Store closures in the first six months of 2019 exceeded the number of brick-and-mortar stores that closed in all of 2018. In this “retail apocalypse,” overleveraged retailers often struggle to salvage a going concern reorganization or sale. As consumers continue to shift their purchases from brick-and-mortar stores to online retailers, the going concern outlook for many distressed retailers remains bleak. Retailers must act deliberately and early to successfully execute deleveraging going concern transactions.
The successful going concern sale of retailer Things Remembered Inc. showcases the purposeful and constructive approach that must be utilized in large retail bankruptcies. Things Remembered successfully executed a going concern sale by locking up a strategic buyer, incentivizing employees to stay with the company, implementing a flexible sale process, and proceeding through Chapter 11 on an expedited timeline. The company proactively engaged its lenders, the official creditors’ committee, the U.S. Trustee, landlords, and other parties in interest with one particular goal—saving the business, which would maximize value for stakeholders and preserve as many jobs as possible.
Since 2010, a number of macroeconomic factors, including changes in consumer preferences and the shift to online retailers, have contributed to declining sales by traditional retailers. By 2018, these macroeconomic factors and certain microeconomic issues specific to Things Remembered’s business had led to an untenable liquidity situation for the company.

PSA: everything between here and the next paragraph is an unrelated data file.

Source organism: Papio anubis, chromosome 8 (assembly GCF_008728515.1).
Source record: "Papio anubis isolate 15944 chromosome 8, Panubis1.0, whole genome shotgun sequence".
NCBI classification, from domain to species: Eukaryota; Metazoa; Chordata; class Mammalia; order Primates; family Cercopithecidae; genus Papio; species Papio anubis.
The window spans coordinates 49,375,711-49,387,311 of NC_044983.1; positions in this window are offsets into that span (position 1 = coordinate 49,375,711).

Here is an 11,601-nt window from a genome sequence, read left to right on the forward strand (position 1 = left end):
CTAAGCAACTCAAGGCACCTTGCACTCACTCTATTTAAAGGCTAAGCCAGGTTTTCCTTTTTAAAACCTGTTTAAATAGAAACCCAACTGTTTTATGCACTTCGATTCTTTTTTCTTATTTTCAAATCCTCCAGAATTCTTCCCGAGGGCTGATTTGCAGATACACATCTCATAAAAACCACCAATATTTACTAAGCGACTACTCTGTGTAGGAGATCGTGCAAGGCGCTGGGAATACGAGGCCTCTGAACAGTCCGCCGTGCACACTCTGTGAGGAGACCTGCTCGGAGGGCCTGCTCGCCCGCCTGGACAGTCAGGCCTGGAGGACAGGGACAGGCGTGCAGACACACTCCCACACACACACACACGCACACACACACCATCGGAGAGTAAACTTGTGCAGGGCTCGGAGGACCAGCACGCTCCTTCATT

Recognizing that a restructuring transaction was necessary to save the business, the company sought to address its near-term liquidity crunch and quickly initiated discussions with its secured lenders. The company, in consultation with its secured lenders, determined not to repay its revolving credit facility at year-end, providing Things Remembered with sufficient liquidity to fund its restructuring efforts and a potential Chapter 11 filing.
Recognizing the need to explore strategic alternatives, Things Remembered quickly began to canvas the market for a potential going concern buyer. With its advisors, the company contacted 28 potentially interested strategic and financial parties, three of whom ultimately submitted proposals.